PLGA nanoparticle synthesis: Materials and methods
PLGA nanoparticle production has been performed with Fluigent’s Nanoparticle Production Station, a robust and complete system for precise and long-term production of nanoparticles with flexible particle size range.
PLGA Nanoparticle production setup
Continuous phase: deionized water and 1 % Polyvinyl alcohol Mw 9000 – 10000 80% hydrolyzed (Sigma Aldrich).
Inner phase: technical acetone, and PLGA Resomer 756 1 % (Sigma Aldrich).
Inner phase to initiate and clean : technical acetone.
Figure 1: Scheme of the fluidic setup
Figure 2: Picture of the Fluigent equipment
PLGA nanoparticle synthesis
In the microfluidic solvent diffusion method, nanoparticles are synthesized in a microchannel after mixing between PLGA-acetone solution and water, following a three-dimensional hydrodynamic flow focusing (3D MHF) strategy.
In this approach, flow focusing squeezes the PLGA in acetone stream between water streams fully surrounding the PLGA phase and resulting in rapid solvent exchange via diffusion and PLGA nanoparticles precipitation (9). Particle formation takes place spontaneously at the nucleation spots that are distributed through the mixture Figure 1 (10).
The reagents and precipitating NPs are isolated from the channel walls, minimizing aggregation and/or clogging. In addition, by constraining the sample stream in the center of the microchannel- where flow velocity reaches the maximum with less variation- the 3D focused sample stream is expected to have a uniform width and thus improve the uniformity of the solvent/non-solvent ratio. This allows a robust and predictable nanoparticle synthesis, and facilitates the production of highly uniform nanoscale PLGA nanoparticles (12-14).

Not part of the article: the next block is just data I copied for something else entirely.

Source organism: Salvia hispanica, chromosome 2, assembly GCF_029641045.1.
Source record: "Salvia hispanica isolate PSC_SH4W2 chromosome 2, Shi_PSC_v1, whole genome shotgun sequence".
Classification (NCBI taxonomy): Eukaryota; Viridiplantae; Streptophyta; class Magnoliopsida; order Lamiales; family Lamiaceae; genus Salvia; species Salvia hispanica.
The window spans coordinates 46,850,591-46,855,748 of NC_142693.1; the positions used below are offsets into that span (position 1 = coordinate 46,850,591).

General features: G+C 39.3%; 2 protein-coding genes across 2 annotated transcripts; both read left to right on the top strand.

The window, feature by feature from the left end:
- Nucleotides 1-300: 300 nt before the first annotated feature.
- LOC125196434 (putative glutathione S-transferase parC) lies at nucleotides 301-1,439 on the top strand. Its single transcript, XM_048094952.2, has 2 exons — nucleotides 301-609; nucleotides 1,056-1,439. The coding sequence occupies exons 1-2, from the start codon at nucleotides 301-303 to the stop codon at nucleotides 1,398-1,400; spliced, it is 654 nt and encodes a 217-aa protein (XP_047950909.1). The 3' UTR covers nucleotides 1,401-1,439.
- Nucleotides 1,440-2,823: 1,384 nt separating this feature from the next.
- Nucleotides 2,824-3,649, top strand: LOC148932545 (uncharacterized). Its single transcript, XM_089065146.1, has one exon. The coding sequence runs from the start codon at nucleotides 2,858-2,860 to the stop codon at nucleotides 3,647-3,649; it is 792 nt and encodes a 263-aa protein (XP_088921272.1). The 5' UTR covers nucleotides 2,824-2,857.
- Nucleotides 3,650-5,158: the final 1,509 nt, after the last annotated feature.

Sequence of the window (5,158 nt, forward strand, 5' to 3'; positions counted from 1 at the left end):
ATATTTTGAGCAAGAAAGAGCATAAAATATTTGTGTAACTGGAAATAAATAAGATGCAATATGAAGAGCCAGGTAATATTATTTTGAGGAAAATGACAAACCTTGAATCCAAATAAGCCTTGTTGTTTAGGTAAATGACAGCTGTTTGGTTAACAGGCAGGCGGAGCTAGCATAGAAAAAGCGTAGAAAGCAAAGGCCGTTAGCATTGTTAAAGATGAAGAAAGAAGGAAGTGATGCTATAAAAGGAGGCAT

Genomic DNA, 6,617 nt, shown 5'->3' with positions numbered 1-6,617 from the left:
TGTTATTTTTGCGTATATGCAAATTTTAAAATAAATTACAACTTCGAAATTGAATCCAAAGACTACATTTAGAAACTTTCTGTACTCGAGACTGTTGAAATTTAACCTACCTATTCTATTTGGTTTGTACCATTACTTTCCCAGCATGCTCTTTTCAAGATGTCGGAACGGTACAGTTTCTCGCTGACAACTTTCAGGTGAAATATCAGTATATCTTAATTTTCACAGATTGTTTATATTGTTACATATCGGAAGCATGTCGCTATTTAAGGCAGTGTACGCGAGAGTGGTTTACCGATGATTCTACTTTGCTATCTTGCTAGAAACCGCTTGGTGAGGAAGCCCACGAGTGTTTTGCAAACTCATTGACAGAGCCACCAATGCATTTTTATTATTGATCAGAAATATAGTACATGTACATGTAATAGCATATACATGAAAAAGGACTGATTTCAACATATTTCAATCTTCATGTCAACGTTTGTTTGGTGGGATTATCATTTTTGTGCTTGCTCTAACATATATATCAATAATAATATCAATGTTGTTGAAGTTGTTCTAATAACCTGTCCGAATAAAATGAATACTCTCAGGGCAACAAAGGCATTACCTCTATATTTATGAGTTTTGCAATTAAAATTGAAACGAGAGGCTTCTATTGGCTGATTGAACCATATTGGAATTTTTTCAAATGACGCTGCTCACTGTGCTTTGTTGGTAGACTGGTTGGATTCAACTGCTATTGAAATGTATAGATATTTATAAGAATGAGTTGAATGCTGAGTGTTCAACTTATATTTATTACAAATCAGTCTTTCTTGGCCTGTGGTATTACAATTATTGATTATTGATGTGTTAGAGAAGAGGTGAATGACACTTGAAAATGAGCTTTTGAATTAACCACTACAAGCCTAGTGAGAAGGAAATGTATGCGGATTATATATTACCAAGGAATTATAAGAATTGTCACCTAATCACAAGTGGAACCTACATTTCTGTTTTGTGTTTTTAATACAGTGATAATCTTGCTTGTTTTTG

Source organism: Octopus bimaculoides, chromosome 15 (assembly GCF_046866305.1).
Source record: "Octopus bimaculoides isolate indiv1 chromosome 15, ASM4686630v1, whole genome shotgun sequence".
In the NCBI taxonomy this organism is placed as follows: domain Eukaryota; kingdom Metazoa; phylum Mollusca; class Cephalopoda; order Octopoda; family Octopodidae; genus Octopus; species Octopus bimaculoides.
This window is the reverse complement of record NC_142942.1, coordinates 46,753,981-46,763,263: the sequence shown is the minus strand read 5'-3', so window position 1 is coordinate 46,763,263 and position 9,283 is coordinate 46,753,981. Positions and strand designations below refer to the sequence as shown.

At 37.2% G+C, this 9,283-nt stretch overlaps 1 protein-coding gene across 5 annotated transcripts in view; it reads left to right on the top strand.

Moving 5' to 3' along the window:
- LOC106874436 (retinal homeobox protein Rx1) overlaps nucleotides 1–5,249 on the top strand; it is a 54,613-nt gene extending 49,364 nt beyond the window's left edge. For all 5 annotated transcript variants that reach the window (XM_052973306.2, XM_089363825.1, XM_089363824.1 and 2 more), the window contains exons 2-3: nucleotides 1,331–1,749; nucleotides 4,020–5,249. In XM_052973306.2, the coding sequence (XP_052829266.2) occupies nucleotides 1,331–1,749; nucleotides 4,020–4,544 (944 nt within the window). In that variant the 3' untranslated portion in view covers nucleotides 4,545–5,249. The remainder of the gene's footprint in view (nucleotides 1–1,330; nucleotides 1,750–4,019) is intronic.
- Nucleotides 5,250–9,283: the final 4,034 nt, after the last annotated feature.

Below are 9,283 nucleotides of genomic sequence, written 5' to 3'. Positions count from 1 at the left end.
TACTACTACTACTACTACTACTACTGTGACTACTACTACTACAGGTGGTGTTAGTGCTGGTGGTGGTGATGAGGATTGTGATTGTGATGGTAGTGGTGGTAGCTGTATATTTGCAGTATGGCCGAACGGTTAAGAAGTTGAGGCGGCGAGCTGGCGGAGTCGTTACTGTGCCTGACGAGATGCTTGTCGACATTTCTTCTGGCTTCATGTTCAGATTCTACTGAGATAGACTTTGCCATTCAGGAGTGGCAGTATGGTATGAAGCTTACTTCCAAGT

PLGA nanoparticle synthesis: Partial results
Fluigent has generated PLGA nanoparticles of different sizes by varying parameters related to our microfluidic system, thus establishing a relation between the diameter of the nanoparticle, the stream diameter, the flow rate ratio and the total flow rate.
PLGA nanoparticles as biocompatible nanocarriers represent one of the most innovative, non-invasive approaches for drug delivery applications. However, their targeting functions are largely affected by size. In the case of tumor targeting and drug delivery, currently the commonly recognized size range for PLGA nanoparticles is 100-300 nm, as it allows for the correct targeting of nanoparticles to the desired tissue (18).
PLGA nanoparticle size may be controlled by tuning the synthesis method and parameters of operation.
In this application note, we have demonstrated the PLGA nanoparticle synthesis using a microfluidic system (3D microfluidic hydrodynamic flow) consisting of pressure-based flow controllers and the RayDrop™ microfluidic device with standard configuration.
PLGA nanoparticles ranging from 110 to 250 nm were generated. This size range is optimal for various biological applications, such as tumor targeting, as it falls within the compatible size range. The Polydispersity Index (PDI) ranges from 0.05 to 0.1. Sizes can be adjusted by controlling the device flow input parameters, particularly the flow rate ratio (FRR). In this way, the ability to synthesize PLGA nanoparticles in a more controllable and reproducible way creates possibilities for custom tuning surface properties.
A full-featured, cost-effective and readily available platform for the on-demand production of monodisperse PLGA nanoparticles is now available. This allows for control of nanoparticle size and frequency by adjusting flow parameters.